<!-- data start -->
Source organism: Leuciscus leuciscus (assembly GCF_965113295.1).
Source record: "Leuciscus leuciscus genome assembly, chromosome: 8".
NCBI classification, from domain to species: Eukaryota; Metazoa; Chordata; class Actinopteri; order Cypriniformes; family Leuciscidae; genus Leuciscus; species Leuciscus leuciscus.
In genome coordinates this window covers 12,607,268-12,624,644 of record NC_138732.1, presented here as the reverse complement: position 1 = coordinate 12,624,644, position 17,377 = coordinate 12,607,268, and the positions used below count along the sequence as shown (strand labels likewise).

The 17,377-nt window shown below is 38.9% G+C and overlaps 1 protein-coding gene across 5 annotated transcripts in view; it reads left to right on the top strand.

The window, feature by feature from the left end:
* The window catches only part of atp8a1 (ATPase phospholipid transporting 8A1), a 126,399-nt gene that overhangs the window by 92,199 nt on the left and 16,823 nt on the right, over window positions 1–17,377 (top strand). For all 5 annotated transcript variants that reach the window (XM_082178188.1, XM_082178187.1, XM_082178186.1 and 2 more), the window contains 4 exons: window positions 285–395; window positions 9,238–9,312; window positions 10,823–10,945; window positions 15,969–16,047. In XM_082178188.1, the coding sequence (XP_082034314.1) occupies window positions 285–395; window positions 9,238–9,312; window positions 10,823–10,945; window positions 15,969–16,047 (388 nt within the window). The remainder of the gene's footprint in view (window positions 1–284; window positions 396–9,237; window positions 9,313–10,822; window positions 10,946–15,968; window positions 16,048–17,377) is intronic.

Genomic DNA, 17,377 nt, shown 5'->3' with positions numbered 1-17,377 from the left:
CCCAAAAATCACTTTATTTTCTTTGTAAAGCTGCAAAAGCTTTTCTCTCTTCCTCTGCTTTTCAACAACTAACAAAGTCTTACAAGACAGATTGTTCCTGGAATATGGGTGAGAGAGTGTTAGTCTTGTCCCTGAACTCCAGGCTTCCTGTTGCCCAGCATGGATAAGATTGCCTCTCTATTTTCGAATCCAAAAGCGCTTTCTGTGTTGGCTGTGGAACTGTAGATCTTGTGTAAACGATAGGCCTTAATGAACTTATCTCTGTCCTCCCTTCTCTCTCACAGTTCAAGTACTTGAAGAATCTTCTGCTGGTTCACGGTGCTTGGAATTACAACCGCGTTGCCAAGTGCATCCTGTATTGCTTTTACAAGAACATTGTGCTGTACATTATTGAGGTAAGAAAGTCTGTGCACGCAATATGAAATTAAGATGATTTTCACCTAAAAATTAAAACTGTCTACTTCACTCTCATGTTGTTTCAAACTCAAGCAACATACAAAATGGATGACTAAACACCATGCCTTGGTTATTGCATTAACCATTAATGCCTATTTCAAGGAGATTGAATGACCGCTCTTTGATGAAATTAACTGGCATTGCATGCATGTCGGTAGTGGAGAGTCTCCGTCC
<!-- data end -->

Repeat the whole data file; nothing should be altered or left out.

Source organism: Leuciscus leuciscus (assembly GCF_965113295.1).
Source record: "Leuciscus leuciscus genome assembly, chromosome: 8".
NCBI classification, from domain to species: Eukaryota; Metazoa; Chordata; class Actinopteri; order Cypriniformes; family Leuciscidae; genus Leuciscus; species Leuciscus leuciscus.
In genome coordinates this window covers 12,607,268-12,624,644 of record NC_138732.1, presented here as the reverse complement: position 1 = coordinate 12,624,644, position 17,377 = coordinate 12,607,268, and the positions used below count along the sequence as shown (strand labels likewise).

The 17,377-nt window shown below is 38.9% G+C and overlaps 1 protein-coding gene across 5 annotated transcripts in view; it reads left to right on the top strand.

The window, feature by feature from the left end:
* The window catches only part of atp8a1 (ATPase phospholipid transporting 8A1), a 126,399-nt gene that overhangs the window by 92,199 nt on the left and 16,823 nt on the right, over window positions 1–17,377 (top strand). For all 5 annotated transcript variants that reach the window (XM_082178188.1, XM_082178187.1, XM_082178186.1 and 2 more), the window contains 4 exons: window positions 285–395; window positions 9,238–9,312; window positions 10,823–10,945; window positions 15,969–16,047. In XM_082178188.1, the coding sequence (XP_082034314.1) occupies window positions 285–395; window positions 9,238–9,312; window positions 10,823–10,945; window positions 15,969–16,047 (388 nt within the window). The remainder of the gene's footprint in view (window positions 1–284; window positions 396–9,237; window positions 9,313–10,822; window positions 10,946–15,968; window positions 16,048–17,377) is intronic.

Genomic DNA, 17,377 nt, shown 5'->3' with positions numbered 1-17,377 from the left:
CCCAAAAATCACTTTATTTTCTTTGTAAAGCTGCAAAAGCTTTTCTCTCTTCCTCTGCTTTTCAACAACTAACAAAGTCTTACAAGACAGATTGTTCCTGGAATATGGGTGAGAGAGTGTTAGTCTTGTCCCTGAACTCCAGGCTTCCTGTTGCCCAGCATGGATAAGATTGCCTCTCTATTTTCGAATCCAAAAGCGCTTTCTGTGTTGGCTGTGGAACTGTAGATCTTGTGTAAACGATAGGCCTTAATGAACTTATCTCTGTCCTCCCTTCTCTCTCACAGTTCAAGTACTTGAAGAATCTTCTGCTGGTTCACGGTGCTTGGAATTACAACCGCGTTGCCAAGTGCATCCTGTATTGCTTTTACAAGAACATTGTGCTGTACATTATTGAGGTAAGAAAGTCTGTGCACGCAATATGAAATTAAGATGATTTTCACCTAAAAATTAAAACTGTCTACTTCACTCTCATGTTGTTTCAAACTCAAGCAACATACAAAATGGATGACTAAACACCATGCCTTGGTTATTGCATTAACCATTAATGCCTATTTCAAGGAGATTGAATGACCGCTCTTTGATGAAATTAACTGGCATTGCATGCATGTCGGTAGTGGAGAGTCTCCGTCC